UC Observer logo
UCObserver on SoundCloud UCObserver on YouTube UCObserver on Facebook UCObserver on Twitter UCObserver's RSS Feeds

Fasting for climate justice

Phipps’s action is a prayer for courage

By Carolyn Pogue

He is known for his commitment to justice — for First Nations, women, children and people of various sexual orientations — to interfaith co-operation and to eco-justice. He’s made news in Canada and abroad, speaking about these and other issues.

On Nov. 27, the first Sunday of Advent, Very Rev. Bill Phipps will be home in Calgary, beginning what he calls a Fast for Courage. The former United Church moderator (and my life partner) will not eat for the duration of the United Nations Climate Change meetings in Durban, South Africa. Tibetan Buddhist leader Lynn Chazotsang and Rev. Sheena Trotter-Dennis will bless the fast at Hillhurst United. Then it will begin.

Fasting is part of many ancient spiritual traditions, used to clear mind and body in order to focus on the spirit. The purpose of Bill’s fast is to call attention to the importance of the Durban meetings and to invite others to take action.

“Climate change is a spiritual issue,” he says. “Fasting is my prayer that our leaders will be courageous in their decisions. We need them to know that we are watching and hoping that they will take bold action.”

United Church moderator Mardi Tindal is attending the Durban meetings and will stay in touch with Bill about what is happening there.

In Calgary, Bill will stand vigils outside the offices of Prime Minister Stephen Harper, Alberta Premier Alison Redford, Mayor Naheed Nenshi, the Alberta Government and MLA Dr. David Swann. Bill will invite passersby into conversations about the seriousness of the issue. He’s doing this, he says, for his and everyone’s grandchildren. It’s not necessarily a popular thing to do, considering that many passersby are directly connected to the energy industry.

Bill fasted during the global meetings held in Copenhagen, Denmark, two years ago. “The world was not very impressed with Canada’s leadership at those meetings,” he recalls. “We can do better.”

Calgary’s temperatures hit record lows during that 2009 fast, but Bill says he was warmed by the response of the media and of “fellow travellers” in the quest for climate justice. From the Maritimes to the Northwest Territories to British Columbia, people responded to his invitation to send messages to our leaders, to hold community meetings, to fast for a day or more and to think of other creative acts of solidarity with Earth.

The Earth Charter states, “As the world becomes increasingly interdependent and fragile, the future at once holds great peril and great promise. To move forward, we must recognize that in the midst of a magnificent diversity of cultures and life forms, we are one human family and one Earth community with a common destiny.”

Bill’s commitments have always been about celebrating diversity within our common Earth community. The fast underlines this commitment.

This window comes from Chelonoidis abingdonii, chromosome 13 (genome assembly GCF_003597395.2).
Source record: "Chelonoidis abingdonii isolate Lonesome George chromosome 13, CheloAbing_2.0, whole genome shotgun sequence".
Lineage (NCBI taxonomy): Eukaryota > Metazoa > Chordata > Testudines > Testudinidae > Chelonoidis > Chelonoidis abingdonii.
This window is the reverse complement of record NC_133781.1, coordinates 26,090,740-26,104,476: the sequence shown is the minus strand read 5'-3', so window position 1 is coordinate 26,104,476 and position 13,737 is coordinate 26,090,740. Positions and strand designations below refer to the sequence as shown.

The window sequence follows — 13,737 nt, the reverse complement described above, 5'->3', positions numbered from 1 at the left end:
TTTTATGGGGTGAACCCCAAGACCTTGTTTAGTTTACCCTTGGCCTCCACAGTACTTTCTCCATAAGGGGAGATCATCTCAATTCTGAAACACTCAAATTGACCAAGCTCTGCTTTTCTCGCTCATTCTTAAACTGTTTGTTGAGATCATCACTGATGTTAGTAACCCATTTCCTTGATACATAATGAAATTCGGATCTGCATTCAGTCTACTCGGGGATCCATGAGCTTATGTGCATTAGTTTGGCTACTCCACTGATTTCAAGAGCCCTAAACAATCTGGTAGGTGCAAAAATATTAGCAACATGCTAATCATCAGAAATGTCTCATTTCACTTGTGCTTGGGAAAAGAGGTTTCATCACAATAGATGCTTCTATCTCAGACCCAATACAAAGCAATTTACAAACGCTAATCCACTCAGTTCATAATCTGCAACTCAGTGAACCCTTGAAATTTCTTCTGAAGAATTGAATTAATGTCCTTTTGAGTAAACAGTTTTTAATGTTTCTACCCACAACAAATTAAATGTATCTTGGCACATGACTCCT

Author's photo
Carolyn Pogue is a longtime Observer contributor. New posts of The Pogue Blog will appear on the first and third Thursday of the month. For more information on Carolyn Pogue, visit www.carolynpogue.ca..
Readers’ advisory: The discussion below is moderated by The UC Observer and facilitated by Intense Debate (ID), an online commentary system. The Observer reserves the right to edit or reject any comment it deems to be inappropriate. Approved comments may be further edited for length, clarity and accuracy, and published in the print edition of the magazine. Please note: readers do not need to sign up with ID to post their comments on ucobserver.org. We require only your user name and e-mail address. Your comments will be posted from Monday to Friday between 9:30 a.m. and 5:30 p.m. Join the discussion today!
Promotional Image

Editorials

David Wilson%

Observations

by David Wilson

If statues could talk

Promotional Image

Video

ObserverDocs: Stolen Mother

by Observer Staff

The daughter and adoptive mother of one of the Missing and Murdered Indigenous Women share their story

Promotional Image

Society

July 2017

From far and wide

by Various Writers

Meet 11 immigrants who are putting down new roots

World

June 2017

A suitcase for Cuba

by Christopher Levan

You’ll find more than giveaway toiletries and hand-me-downs in the writer's luggage. Each carefully chosen gift offers a glimpse into the lives of Cubans today.

Justice

June 2017

Undocumented

by Kristy Woudstra

Up to half a million people are living in Canada without official status. The ‘sanctuary city’ movement is growing, but the fear of deportation persists.

World

June 2017

Resisting genocide

by Sally Armstrong

In August 2014, ISIS attacked Iraq’s Yazidis, slaughtering thousands and forcing women and girls into sexual slavery. Today, the survivors are fighting for their ancient way of life.

Society

April 2017

Dear Grandkids

by Various Writers

Six acclaimed Canadian authors write letters from the heart

Society

March 2017

Called to resist

by Paul Wilson

Liberal Christians in the United States test their faith against a demagogue

Promotional Image